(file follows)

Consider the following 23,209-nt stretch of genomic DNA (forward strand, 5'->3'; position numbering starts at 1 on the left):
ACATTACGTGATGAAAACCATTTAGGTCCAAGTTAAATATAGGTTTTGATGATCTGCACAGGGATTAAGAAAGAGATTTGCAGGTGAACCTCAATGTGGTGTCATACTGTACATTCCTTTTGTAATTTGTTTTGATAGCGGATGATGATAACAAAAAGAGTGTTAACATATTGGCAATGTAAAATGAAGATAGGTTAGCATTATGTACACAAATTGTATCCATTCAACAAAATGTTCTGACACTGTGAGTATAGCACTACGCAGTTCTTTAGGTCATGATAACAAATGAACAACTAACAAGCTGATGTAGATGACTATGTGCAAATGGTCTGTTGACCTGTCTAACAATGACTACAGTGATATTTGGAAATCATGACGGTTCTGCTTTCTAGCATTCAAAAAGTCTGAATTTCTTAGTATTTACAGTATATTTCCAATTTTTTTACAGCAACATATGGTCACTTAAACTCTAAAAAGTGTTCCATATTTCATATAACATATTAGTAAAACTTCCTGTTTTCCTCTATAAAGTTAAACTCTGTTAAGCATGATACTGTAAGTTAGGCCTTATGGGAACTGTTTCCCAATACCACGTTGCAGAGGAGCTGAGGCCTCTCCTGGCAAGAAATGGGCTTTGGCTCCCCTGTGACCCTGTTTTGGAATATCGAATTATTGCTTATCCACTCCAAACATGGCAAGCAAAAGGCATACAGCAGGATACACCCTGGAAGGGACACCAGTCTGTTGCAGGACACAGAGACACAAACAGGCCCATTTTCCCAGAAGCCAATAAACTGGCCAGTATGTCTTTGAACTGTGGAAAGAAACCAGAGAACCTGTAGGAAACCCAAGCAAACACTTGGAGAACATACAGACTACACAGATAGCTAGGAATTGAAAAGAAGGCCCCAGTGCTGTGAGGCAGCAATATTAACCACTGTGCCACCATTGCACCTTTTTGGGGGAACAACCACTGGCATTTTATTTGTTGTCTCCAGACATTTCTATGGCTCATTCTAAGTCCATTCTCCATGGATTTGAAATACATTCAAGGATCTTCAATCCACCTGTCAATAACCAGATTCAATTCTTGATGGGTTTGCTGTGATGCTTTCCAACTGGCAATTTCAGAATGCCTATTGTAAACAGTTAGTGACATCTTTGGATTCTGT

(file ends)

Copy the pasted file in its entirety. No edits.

Consider the following 23,209-nt stretch of genomic DNA (forward strand, 5'->3'; position numbering starts at 1 on the left):
ACATTACGTGATGAAAACCATTTAGGTCCAAGTTAAATATAGGTTTTGATGATCTGCACAGGGATTAAGAAAGAGATTTGCAGGTGAACCTCAATGTGGTGTCATACTGTACATTCCTTTTGTAATTTGTTTTGATAGCGGATGATGATAACAAAAAGAGTGTTAACATATTGGCAATGTAAAATGAAGATAGGTTAGCATTATGTACACAAATTGTATCCATTCAACAAAATGTTCTGACACTGTGAGTATAGCACTACGCAGTTCTTTAGGTCATGATAACAAATGAACAACTAACAAGCTGATGTAGATGACTATGTGCAAATGGTCTGTTGACCTGTCTAACAATGACTACAGTGATATTTGGAAATCATGACGGTTCTGCTTTCTAGCATTCAAAAAGTCTGAATTTCTTAGTATTTACAGTATATTTCCAATTTTTTTACAGCAACATATGGTCACTTAAACTCTAAAAAGTGTTCCATATTTCATATAACATATTAGTAAAACTTCCTGTTTTCCTCTATAAAGTTAAACTCTGTTAAGCATGATACTGTAAGTTAGGCCTTATGGGAACTGTTTCCCAATACCACGTTGCAGAGGAGCTGAGGCCTCTCCTGGCAAGAAATGGGCTTTGGCTCCCCTGTGACCCTGTTTTGGAATATCGAATTATTGCTTATCCACTCCAAACATGGCAAGCAAAAGGCATACAGCAGGATACACCCTGGAAGGGACACCAGTCTGTTGCAGGACACAGAGACACAAACAGGCCCATTTTCCCAGAAGCCAATAAACTGGCCAGTATGTCTTTGAACTGTGGAAAGAAACCAGAGAACCTGTAGGAAACCCAAGCAAACACTTGGAGAACATACAGACTACACAGATAGCTAGGAATTGAAAAGAAGGCCCCAGTGCTGTGAGGCAGCAATATTAACCACTGTGCCACCATTGCACCTTTTTGGGGGAACAACCACTGGCATTTTATTTGTTGTCTCCAGACATTTCTATGGCTCATTCTAAGTCCATTCTCCATGGATTTGAAATACATTCAAGGATCTTCAATCCACCTGTCAATAACCAGATTCAATTCTTGATGGGTTTGCTGTGATGCTTTCCAACTGGCAATTTCAGAATGCCTATTGTAAACAGTTAGTGACATCTTTGGATTCTGT